MOSCOW/WASHINGTON (Reuters) – The United States on Saturday denied that it had carried out military operations in Russian territorial waters, after Moscow said a Russian naval vessel chased away a U.S. submarine in Russian waters in the Pacific.
Russia accused Washington of breaking international law and creating a national security threat over the incident at a time of high tensions between Moscow and Washington over a Russian military buildup near Ukraine.
Interfax news agency cited the Russian Defence Ministry as saying a Russian naval vessel chased away a U.S. submarine in Russian waters in the Pacific after the submarine ignored the ship’s orders to surface.
“There is no truth to the Russian claims of our operations in their territorial waters,” Captain Kyle Raines, a U.S. military spokesman, said in a statement.
“I will not comment on the precise location of our submarines but we do fly, sail, and operate safely in international waters,” the statement added.
It is common for the United States to monitor military activity being carried out by other countries without having to enter their territorial waters.
The crew of the Marshal Shaposhnikov frigate used “corresponding means” to make the submarine leave Russian waters, the Russian Defence Ministry was quoted as saying.
It said it had called in the U.S. defence attache over the incident.
The submarine was spotted near the Kuril Islands early on Saturday as Russia was conducting naval exercises with its Pacific Fleet and it was ordered to surface immediately, the Russian ministry was quoted as saying.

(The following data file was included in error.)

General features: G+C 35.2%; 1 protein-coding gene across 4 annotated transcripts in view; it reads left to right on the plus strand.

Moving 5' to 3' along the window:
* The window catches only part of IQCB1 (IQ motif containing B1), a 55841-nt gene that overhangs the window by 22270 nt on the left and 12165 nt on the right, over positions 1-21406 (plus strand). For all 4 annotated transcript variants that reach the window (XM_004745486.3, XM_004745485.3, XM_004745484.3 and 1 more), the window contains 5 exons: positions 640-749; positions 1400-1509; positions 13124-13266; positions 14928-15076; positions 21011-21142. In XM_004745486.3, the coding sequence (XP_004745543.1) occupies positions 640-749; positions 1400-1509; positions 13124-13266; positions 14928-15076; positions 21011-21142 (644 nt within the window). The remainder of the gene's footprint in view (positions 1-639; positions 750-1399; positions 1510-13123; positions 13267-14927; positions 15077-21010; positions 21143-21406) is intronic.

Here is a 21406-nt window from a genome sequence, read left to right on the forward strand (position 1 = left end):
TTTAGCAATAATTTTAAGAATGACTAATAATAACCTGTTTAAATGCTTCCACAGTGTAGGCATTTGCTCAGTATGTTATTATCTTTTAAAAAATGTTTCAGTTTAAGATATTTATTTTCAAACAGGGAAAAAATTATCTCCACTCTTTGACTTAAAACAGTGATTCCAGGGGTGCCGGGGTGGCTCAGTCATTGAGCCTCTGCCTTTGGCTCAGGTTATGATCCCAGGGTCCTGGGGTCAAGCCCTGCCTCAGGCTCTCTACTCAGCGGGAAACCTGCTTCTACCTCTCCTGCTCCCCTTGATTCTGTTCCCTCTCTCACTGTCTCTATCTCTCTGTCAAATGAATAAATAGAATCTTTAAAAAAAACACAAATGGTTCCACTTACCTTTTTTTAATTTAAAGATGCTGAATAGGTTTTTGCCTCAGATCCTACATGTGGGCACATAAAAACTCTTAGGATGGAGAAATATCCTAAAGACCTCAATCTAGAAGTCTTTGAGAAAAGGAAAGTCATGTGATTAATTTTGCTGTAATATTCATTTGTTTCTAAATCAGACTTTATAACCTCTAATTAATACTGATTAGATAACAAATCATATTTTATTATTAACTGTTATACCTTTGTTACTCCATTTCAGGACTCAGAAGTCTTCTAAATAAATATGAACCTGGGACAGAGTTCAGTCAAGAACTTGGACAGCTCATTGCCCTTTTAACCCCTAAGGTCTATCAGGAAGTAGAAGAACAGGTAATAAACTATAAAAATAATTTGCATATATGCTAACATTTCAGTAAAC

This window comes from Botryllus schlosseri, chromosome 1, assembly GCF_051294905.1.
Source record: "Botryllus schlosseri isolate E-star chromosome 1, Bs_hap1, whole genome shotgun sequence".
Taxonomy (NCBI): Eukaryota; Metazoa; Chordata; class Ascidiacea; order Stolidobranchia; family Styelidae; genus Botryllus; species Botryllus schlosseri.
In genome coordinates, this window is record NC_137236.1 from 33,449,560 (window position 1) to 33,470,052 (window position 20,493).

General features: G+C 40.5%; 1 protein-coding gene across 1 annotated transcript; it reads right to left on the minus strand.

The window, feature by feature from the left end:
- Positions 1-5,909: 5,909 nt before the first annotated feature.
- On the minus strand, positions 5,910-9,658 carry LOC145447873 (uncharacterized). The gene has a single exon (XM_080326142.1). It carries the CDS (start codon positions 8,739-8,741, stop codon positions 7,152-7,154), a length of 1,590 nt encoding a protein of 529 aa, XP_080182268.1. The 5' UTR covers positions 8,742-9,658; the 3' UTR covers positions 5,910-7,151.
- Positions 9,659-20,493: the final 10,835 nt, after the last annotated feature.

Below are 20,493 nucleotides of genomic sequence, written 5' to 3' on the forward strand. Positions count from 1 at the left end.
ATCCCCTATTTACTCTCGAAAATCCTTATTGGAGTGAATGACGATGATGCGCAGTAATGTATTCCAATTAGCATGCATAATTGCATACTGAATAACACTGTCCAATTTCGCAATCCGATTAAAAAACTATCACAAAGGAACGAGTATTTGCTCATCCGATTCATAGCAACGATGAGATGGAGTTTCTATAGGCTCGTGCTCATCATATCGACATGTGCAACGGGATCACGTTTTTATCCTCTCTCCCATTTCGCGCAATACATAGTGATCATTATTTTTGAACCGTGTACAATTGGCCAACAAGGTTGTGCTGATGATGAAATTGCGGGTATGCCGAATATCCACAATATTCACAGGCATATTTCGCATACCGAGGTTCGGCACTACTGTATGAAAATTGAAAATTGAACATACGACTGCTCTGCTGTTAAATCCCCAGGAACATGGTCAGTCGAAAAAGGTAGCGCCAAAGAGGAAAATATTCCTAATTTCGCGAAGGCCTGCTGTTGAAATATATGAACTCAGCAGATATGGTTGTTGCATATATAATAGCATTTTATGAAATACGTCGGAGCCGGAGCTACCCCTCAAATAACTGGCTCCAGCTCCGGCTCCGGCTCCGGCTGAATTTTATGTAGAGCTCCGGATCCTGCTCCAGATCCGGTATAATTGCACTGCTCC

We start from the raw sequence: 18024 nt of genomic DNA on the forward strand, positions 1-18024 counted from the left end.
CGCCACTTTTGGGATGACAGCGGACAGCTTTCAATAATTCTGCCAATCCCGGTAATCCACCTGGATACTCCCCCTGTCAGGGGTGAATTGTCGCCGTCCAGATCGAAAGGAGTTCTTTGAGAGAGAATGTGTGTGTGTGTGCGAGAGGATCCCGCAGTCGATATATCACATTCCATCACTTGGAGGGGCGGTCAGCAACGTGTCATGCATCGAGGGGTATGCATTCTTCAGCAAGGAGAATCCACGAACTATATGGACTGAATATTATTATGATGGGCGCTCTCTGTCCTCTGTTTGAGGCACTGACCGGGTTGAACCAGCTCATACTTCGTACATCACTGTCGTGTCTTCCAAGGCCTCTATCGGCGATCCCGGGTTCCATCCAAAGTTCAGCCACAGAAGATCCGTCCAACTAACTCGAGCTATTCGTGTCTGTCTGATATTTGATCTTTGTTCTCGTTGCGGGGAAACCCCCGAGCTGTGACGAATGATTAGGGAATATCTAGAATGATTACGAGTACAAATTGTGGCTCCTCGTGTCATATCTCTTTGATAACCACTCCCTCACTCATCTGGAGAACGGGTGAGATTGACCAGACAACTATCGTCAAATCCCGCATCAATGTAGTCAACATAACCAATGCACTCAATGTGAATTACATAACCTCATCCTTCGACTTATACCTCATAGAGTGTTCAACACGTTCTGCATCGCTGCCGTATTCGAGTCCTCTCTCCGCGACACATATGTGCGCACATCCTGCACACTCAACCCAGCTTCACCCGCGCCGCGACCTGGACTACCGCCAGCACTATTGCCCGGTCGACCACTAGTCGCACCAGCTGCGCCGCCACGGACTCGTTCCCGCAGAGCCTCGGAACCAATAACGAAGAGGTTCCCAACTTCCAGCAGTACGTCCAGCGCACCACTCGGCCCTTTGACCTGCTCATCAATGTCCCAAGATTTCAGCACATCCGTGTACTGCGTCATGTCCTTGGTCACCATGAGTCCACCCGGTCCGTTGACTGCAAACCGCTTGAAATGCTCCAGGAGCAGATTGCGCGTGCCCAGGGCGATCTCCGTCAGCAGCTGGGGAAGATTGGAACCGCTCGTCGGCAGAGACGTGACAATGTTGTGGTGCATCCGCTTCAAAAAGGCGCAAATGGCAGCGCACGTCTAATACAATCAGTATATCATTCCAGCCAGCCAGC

It said the order was ignored by the U.S. submarine’s crew, leading the Russian frigate to take unspecified action to make it leave.
“The U.S. submarine … left Russian territorial waters at maximum speed,” the Defence Ministry was quoted as saying.
It was not clear specifically where Russia claimed the incident took place, but part of the Kuril Islands chain is claimed by Japan and the territorial dispute over some of the islands dates back to the time when the then-Soviet Union seized them at the end of World War Two.
Russia’s defence minister spoke by telephone with his U.S. counterpart on Saturday as the United States and other Western nations warned that war in Ukraine could ignite at any moment.
U.S. President Joe Biden and Russia’s Vladimir Putin also spoke for an hour by phone later in the day to discuss Ukraine but according to the Kremlin, the submarine incident was not brought up.
(Reporting by Vladimir Soldatkin in Moscow and Idrees Ali in Washington; Writing by Tom Balmforth; Editing by Andrew Heavens, Helen Popper and Sandra Maler)